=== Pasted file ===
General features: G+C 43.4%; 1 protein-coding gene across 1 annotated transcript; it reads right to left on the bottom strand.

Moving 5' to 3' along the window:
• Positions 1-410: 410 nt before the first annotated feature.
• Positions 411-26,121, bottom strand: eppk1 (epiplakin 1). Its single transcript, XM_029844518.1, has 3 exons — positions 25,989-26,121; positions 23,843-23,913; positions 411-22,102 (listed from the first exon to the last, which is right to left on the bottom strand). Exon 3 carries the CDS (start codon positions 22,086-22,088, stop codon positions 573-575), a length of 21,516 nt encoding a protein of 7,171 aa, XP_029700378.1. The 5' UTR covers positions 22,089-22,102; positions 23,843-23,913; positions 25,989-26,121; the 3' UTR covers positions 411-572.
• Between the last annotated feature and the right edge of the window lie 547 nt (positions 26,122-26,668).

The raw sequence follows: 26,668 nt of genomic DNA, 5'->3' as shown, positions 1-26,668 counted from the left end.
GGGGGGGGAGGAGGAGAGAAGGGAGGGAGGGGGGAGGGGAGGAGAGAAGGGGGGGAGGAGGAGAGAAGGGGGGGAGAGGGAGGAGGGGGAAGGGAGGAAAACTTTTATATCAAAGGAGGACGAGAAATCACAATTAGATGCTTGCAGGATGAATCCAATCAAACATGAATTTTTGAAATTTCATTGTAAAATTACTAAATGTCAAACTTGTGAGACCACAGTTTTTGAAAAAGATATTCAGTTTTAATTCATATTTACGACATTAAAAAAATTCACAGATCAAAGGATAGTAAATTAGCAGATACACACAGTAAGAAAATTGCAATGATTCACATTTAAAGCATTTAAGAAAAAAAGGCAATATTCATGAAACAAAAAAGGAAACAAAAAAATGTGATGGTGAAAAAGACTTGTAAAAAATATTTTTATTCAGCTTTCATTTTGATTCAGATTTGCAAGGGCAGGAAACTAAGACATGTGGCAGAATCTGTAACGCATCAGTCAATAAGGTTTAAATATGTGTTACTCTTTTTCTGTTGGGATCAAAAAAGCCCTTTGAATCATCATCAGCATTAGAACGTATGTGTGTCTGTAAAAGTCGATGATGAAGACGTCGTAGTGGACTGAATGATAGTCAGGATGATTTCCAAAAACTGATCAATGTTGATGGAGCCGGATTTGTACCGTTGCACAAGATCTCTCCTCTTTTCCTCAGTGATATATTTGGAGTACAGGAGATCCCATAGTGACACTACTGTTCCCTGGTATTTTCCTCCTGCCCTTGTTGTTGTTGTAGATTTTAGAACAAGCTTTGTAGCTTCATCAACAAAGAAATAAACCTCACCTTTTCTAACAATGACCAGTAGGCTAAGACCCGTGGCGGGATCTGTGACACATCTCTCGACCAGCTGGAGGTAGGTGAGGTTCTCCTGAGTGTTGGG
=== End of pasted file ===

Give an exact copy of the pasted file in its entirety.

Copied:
General features: G+C 43.4%; 1 protein-coding gene across 1 annotated transcript; it reads right to left on the bottom strand.

Moving 5' to 3' along the window:
• Positions 1-410: 410 nt before the first annotated feature.
• Positions 411-26,121, bottom strand: eppk1 (epiplakin 1). Its single transcript, XM_029844518.1, has 3 exons — positions 25,989-26,121; positions 23,843-23,913; positions 411-22,102 (listed from the first exon to the last, which is right to left on the bottom strand). Exon 3 carries the CDS (start codon positions 22,086-22,088, stop codon positions 573-575), a length of 21,516 nt encoding a protein of 7,171 aa, XP_029700378.1. The 5' UTR covers positions 22,089-22,102; positions 23,843-23,913; positions 25,989-26,121; the 3' UTR covers positions 411-572.
• Between the last annotated feature and the right edge of the window lie 547 nt (positions 26,122-26,668).

The raw sequence follows: 26,668 nt of genomic DNA, 5'->3' as shown, positions 1-26,668 counted from the left end.
GGGGGGGGAGGAGGAGAGAAGGGAGGGAGGGGGGAGGGGAGGAGAGAAGGGGGGGAGGAGGAGAGAAGGGGGGGAGAGGGAGGAGGGGGAAGGGAGGAAAACTTTTATATCAAAGGAGGACGAGAAATCACAATTAGATGCTTGCAGGATGAATCCAATCAAACATGAATTTTTGAAATTTCATTGTAAAATTACTAAATGTCAAACTTGTGAGACCACAGTTTTTGAAAAAGATATTCAGTTTTAATTCATATTTACGACATTAAAAAAATTCACAGATCAAAGGATAGTAAATTAGCAGATACACACAGTAAGAAAATTGCAATGATTCACATTTAAAGCATTTAAGAAAAAAAGGCAATATTCATGAAACAAAAAAGGAAACAAAAAAATGTGATGGTGAAAAAGACTTGTAAAAAATATTTTTATTCAGCTTTCATTTTGATTCAGATTTGCAAGGGCAGGAAACTAAGACATGTGGCAGAATCTGTAACGCATCAGTCAATAAGGTTTAAATATGTGTTACTCTTTTTCTGTTGGGATCAAAAAAGCCCTTTGAATCATCATCAGCATTAGAACGTATGTGTGTCTGTAAAAGTCGATGATGAAGACGTCGTAGTGGACTGAATGATAGTCAGGATGATTTCCAAAAACTGATCAATGTTGATGGAGCCGGATTTGTACCGTTGCACAAGATCTCTCCTCTTTTCCTCAGTGATATATTTGGAGTACAGGAGATCCCATAGTGACACTACTGTTCCCTGGTATTTTCCTCCTGCCCTTGTTGTTGTTGTAGATTTTAGAACAAGCTTTGTAGCTTCATCAACAAAGAAATAAACCTCACCTTTTCTAACAATGACCAGTAGGCTAAGACCCGTGGCGGGATCTGTGACACATCTCTCGACCAGCTGGAGGTAGGTGAGGTTCTCCTGAGTGTTGGG